This is the part we so loved about Xela.We spent a short 5 weeks in Xela our primary reason to study Spanish promising to return one day for longer. So apart from learning Spanish and going to school every day here are some of the highlights and side trips that we had from Xela.
Bright and early one Saturday we meet at school for a bike trip around the local villages. There were about 12 of us turned up but alas there were only 7 bikes.
There was a tandem which a couple of the boys tried, but along with long legs and rough cobblestones, the tandem bike was impossible to control.
In the end some dropped out and went on a later trip.
Is there helmets? I asked.
After all we would be riding bikes on the road with the chicken buses. Luis produced a smelly looking, half broken helmet which I declined. No one else was bothering and it seemed helmets were not the done thing here.
I’d never even seen them on motorbikes and everyone hangs out the doors of cars and kids ride on the back of trucks.
So I figured – that’s how it rolls here, I will just have to get used to it. Biking through the narrow cobbled streets was hard on the bum but nothing compared to getting onto the Cuatro Caminos with the rush of buses, fumes and dust that followed.
Ten kilometres later we arrive at Salcaja, a quiet sleepy little village.
Salcaja is famous for it’s illegal alcoholic concoctions, jaspe textiles and the first Catholic Church in South America thought to have been built in 1524 by the Spaniards. The church was different to other churches in many ways. Firstly it was locked and we had to find the local key keeper to get in.
This was a church with a difference, the wooden beams were constructed from the original boat sailed from Spain and there was a huge lace draping the seemed to echo the shape of the boats hull.
It seems the Spaniards found also found a plentiful supply of both fruit here which they soaked in barrels of rum. This made a highly-potent alcoholic drink and highly-potent pieces of rum-flavored fruit to eat.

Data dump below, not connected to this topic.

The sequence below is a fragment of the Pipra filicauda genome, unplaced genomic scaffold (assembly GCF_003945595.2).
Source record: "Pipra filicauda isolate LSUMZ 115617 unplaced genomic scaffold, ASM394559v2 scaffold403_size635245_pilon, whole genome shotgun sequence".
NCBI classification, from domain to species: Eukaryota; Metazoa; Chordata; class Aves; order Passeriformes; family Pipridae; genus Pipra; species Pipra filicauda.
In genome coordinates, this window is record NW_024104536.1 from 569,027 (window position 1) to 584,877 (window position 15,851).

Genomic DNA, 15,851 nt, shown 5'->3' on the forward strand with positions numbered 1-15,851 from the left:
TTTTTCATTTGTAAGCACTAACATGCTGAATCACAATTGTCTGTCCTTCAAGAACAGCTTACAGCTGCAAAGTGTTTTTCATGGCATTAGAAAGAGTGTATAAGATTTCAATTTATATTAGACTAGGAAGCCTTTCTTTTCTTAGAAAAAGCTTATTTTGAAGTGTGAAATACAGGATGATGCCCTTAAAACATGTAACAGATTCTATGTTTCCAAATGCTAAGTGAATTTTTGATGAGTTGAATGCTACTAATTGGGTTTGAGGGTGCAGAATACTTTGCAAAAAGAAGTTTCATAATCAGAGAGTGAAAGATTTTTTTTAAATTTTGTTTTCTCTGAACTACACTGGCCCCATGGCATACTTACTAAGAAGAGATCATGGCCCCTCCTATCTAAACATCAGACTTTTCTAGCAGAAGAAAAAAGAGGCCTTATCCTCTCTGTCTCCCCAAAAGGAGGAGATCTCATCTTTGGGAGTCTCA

Keen to try we visited a local home where the owner still prepares caldo de frutas in the traditional way albeit supposedly illegal – in large vats in his basement.
Caldo de fruta has a unique flavor, somewhat similar to sherry but way stronger. While it was delicious, I was aware of biking with chicken buses under any sort of effect of alcohol!
It was here in Salcaja that we learned about the brightly colored and beautiful skirts of the local indigenous women and girls, even the littlest girls have these and they look so cute.
We were also able to watch the production of traditional textiles on the ancient foot loom. They make and dye their own wool, and then create their own combinations of vivid colored fabric in long bolts. Every single piece is unique and is 6-8 metres long. It is uncut and unshaped – simply wrapped around the woman in its original length and width (it looks very hot and cumbersome).
Each year the woman gets a new skirt (bolt of cloth), and uses the previous year’s skirt for other purposes (clothes for children or bags).
It appeared to be a wealthy little village and we learn that a lot of the local men here actually work in the United States much to social detriment here in Guatemala.